Even with the competition from Pratt & Whitney, GE thinks it will control about 75 percent of the narrow-body market. The company already has a backlog of 6,000 orders for the LEAP.
GE plans to break ground in Lafayette this year and start hiring in 2015
Indiana officials are counting the engine plant as a huge win, though at first blush, GE’s investment and hiring projections seem modest compared with past economic-development deals.
Honda, the last major manufacturer to come to Indiana, employs about 1,000 people in Greensburg and has produced 650,000 Civic sedans since the fall of 2008.
GE Aviation President David Joyce said his company’s presence in Lafayette could grow over time.
“If things go according to plan and the facility works the way we think it will, then there’ll be natural opportunities to expand,” he said.
GE will enter a long-term lease with a developer for just one portion of a 100-acre site in Park 350, but the rest is being reserved, Tippecanoe County Commissioner Tom Murtaugh said.
One reason GE chose Lafayette was to partner with Purdue University on advanced-manufacturing research.
The plant will have the latest manufacturing technology available to GE, Joyce said. With a high degree of automation, the plant won’t require numerous hands in the assembly process, but its work force will be highly skilled.
The projected average pay is $36 per hour, which works out to $74,880 a year, and Joyce noted that the line workers are actually industry-certified mechanics.
GE’s projections for Lafayette belie the value of the engine business, now and over the next generation.
Teal Group projects that CFM will sell more than 1,200 LEAP engines in 2017 and a total of 10,812 through 2023, essentially picking up where its predecessor leaves off. Jet-engine makers really earn their profits on maintenance and replacement parts, so each engine that’s installed now represents more business down the road.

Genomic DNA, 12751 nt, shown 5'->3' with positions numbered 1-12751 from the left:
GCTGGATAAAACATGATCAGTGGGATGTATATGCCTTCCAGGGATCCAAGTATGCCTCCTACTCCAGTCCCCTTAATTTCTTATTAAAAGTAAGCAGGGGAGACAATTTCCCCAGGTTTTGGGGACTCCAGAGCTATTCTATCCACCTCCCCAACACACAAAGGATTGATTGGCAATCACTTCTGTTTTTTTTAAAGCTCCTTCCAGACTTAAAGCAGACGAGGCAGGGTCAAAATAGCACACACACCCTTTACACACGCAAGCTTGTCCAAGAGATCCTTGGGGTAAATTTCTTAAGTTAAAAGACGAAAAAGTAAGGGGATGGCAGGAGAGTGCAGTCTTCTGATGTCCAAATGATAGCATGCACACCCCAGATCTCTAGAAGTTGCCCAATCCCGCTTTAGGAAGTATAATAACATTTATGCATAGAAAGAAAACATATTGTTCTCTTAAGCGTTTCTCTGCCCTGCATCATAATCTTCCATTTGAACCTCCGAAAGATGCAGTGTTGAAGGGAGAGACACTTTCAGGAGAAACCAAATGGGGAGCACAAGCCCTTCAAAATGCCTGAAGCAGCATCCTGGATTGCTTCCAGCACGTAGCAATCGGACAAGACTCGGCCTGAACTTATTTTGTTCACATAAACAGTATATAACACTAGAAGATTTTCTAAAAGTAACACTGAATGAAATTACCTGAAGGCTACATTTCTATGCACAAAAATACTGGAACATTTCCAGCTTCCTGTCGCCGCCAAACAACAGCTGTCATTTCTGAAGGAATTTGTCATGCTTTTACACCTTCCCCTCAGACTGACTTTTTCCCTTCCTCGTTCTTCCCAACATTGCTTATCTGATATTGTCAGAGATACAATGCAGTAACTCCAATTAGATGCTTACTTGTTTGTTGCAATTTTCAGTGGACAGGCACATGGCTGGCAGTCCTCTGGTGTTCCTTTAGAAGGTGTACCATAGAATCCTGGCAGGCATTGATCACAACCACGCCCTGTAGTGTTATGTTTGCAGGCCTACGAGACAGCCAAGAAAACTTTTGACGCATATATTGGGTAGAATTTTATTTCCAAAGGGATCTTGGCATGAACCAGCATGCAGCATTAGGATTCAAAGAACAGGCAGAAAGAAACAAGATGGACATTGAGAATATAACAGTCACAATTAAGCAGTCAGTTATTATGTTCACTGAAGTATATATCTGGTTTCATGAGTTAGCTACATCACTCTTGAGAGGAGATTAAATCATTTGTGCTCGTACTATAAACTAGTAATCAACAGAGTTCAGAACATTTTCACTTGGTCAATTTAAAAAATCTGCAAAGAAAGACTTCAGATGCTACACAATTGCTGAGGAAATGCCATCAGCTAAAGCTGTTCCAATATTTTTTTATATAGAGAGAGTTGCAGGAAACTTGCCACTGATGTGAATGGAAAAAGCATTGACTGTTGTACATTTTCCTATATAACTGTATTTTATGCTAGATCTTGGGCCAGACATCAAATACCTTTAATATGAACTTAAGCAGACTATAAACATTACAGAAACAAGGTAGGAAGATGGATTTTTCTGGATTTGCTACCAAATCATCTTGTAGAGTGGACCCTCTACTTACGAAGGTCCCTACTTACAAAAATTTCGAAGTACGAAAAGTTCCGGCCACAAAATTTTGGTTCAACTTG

“There’s very little chance it will not be huge, if not a worthy replacement of CFM’s accomplishments,” Storey said of the LEAP. “It’s a 25-year engine. It’s a very lucrative outlook.”
Teal Group pegs the value of LEAP sales at $3.3 billion in 2017 and projects they’ll ramp up to $21 billion by 2020.
With GE expecting to ship one-third of its LEAP engines from Lafayette, that represents $46.7 billion of the $140 billion in sales that Teal Group has projected through 2023.
Indiana was one of five states in the running for the plant and ultimately beat out Tennessee.
Former Gov. Mitch Daniels said he first met Joyce late in 2012, when Daniels was one of several political leaders invited to GE’s corporate headquarters. Knowing he might soon be named president of Purdue University, Daniels talked up the school.
“I was just doing what I did, trolling for business for Indiana,” Daniels said.
The Indiana Economic Development Corp. learned last fall that the state was indeed in the running for the assembly plant. Gov. Mike Pence sought out General Electric CEO Jeffrey Immelt while he was in Indiana for a meeting.
“You know, it’s not in the state constitution, but I understand I’m the salesman-in-chief for Indiana,” Pence said after the IEDC approved a package of income-tax credits and job-training grants for GE on March 25.
Pence said the meeting with Immelt took place before he announced his 2014 legislative agenda, which included repealing the state’s business-equipment tax. He said he sold Indiana as a total package, from low taxes to work-force innovation. “We just told Indiana’s whole story.”•